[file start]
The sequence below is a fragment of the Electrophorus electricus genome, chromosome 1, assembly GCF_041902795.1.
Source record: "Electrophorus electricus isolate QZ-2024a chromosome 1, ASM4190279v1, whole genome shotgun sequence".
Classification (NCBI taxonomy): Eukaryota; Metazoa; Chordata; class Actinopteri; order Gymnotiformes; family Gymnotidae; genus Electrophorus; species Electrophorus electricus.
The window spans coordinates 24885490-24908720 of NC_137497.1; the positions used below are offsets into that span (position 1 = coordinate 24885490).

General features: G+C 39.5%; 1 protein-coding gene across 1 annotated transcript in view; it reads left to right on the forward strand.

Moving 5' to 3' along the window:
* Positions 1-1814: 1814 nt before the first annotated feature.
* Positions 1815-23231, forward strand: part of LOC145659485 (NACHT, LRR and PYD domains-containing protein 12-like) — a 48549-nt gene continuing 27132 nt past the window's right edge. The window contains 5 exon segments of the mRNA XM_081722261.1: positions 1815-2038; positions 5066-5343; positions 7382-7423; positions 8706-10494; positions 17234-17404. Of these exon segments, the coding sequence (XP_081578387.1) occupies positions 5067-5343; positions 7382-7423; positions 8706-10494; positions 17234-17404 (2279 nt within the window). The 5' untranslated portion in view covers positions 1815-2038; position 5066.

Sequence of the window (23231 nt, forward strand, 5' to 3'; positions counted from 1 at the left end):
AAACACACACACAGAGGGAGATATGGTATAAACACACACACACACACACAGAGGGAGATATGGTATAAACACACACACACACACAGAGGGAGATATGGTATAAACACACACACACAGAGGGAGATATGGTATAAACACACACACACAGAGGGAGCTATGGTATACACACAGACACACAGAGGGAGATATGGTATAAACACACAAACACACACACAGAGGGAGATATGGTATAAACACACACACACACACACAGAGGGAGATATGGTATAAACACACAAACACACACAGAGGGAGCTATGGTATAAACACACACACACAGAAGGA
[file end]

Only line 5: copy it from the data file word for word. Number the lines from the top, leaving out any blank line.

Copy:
General features: G+C 39.5%; 1 protein-coding gene across 1 annotated transcript in view; it reads left to right on the forward strand.